The second and third authors identified and developed follow-up questions in order to delve deeper into the issue of institutional accessibility. We emailed the follow-up questions to Cy and Virginia and gave them the option of meeting face-to-face or responding via email. Cy submitted his follow-up responses by email, while Virginia chose to respond in a one-on-one meeting. We met again to develop follow-up questions that were sent via email to Sophie and Karl, which they preferred.

Data Analysis

The aim of qualitative research is to illuminate patterns, processes, or lessons found in data from a single case study or across cases (Saldaña & Omasta, 2018; Yin, 2016). The first author was added to the current study to further explicate this goal of qualitative research. Careful consideration was paid to her personal and professional expertise, more specifically her direct administrative experience. The scope of our expertise together enriches the analysis of this project and advances recommendations to the field.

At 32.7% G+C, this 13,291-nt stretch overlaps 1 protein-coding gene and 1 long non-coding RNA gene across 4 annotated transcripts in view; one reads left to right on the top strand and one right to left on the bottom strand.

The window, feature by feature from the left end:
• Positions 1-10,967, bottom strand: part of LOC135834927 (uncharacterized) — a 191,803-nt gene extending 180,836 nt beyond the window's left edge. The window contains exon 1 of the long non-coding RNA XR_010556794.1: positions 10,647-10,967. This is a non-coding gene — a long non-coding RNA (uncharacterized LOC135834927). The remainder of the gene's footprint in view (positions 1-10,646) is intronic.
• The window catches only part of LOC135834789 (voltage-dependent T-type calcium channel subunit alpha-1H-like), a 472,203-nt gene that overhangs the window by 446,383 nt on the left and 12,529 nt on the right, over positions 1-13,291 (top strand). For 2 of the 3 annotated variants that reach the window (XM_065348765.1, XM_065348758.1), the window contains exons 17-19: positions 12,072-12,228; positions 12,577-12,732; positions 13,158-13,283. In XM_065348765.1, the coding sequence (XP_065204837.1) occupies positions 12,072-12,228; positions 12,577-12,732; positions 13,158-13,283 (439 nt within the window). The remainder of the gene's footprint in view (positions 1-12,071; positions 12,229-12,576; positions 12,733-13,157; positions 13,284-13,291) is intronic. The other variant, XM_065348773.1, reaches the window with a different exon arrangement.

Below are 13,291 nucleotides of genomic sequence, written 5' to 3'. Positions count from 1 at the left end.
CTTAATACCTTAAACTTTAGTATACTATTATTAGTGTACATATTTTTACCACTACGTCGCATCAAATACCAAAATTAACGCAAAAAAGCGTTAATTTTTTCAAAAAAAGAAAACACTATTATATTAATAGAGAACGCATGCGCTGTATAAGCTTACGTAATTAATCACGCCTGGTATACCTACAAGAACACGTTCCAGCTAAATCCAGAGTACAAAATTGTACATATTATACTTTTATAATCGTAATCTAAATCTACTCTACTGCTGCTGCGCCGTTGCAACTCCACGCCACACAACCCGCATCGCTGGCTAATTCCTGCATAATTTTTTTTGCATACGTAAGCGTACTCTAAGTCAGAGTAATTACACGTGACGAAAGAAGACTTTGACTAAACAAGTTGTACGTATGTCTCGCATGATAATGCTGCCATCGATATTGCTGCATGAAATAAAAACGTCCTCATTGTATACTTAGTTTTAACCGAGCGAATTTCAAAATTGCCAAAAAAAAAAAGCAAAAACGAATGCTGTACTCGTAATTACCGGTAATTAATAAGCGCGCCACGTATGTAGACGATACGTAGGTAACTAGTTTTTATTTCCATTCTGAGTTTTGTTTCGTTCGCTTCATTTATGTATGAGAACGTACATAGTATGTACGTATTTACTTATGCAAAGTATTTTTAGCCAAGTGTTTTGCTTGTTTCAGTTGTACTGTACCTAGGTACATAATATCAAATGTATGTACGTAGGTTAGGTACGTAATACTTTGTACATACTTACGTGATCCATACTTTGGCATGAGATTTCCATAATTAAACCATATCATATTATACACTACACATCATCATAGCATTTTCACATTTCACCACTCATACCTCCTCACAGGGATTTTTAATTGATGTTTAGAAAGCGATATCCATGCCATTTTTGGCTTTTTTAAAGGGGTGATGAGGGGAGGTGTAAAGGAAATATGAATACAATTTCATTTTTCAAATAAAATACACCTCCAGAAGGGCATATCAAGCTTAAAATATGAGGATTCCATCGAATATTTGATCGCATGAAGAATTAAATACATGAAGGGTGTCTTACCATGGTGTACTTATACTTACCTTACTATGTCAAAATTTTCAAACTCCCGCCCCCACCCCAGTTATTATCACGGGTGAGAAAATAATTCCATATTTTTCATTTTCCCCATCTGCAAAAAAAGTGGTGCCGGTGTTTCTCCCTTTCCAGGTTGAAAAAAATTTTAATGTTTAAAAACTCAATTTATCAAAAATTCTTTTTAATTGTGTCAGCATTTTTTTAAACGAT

We kept the principles of trustworthiness and triangulation in mind during data analysis. All interviews were transcribed by a professional transcription service. Given that qualitative research is emergent in nature, all three authors coalesced and analyzed multiple sources of data - professional transcriptions, field notes, reflections, and peer debriefing notes. Individually and collectively, we noted words and phrases such as care, culture, equity, and inclusion that accentuated the points participants were making. These initial codes became headers in our shared codebook. After reviewing the transcripts and the other materials several times, we highlighted quotes that were most reflective of these initial codes. We continued to code individually and collaboratively to aggregate codes into emerging codes, accounting for how these DSPs and stakeholder-allies defined access and the relationship between access and accessibility. We then noted patterns. After multiple rounds of coding and meetings, cross-referencing the data with Stanton-Salazar’s (1997; 2011) institutional agents framework, we identified the three overarching themes that make it plain how a culture of accessibility is established through the agency and role of DSPs.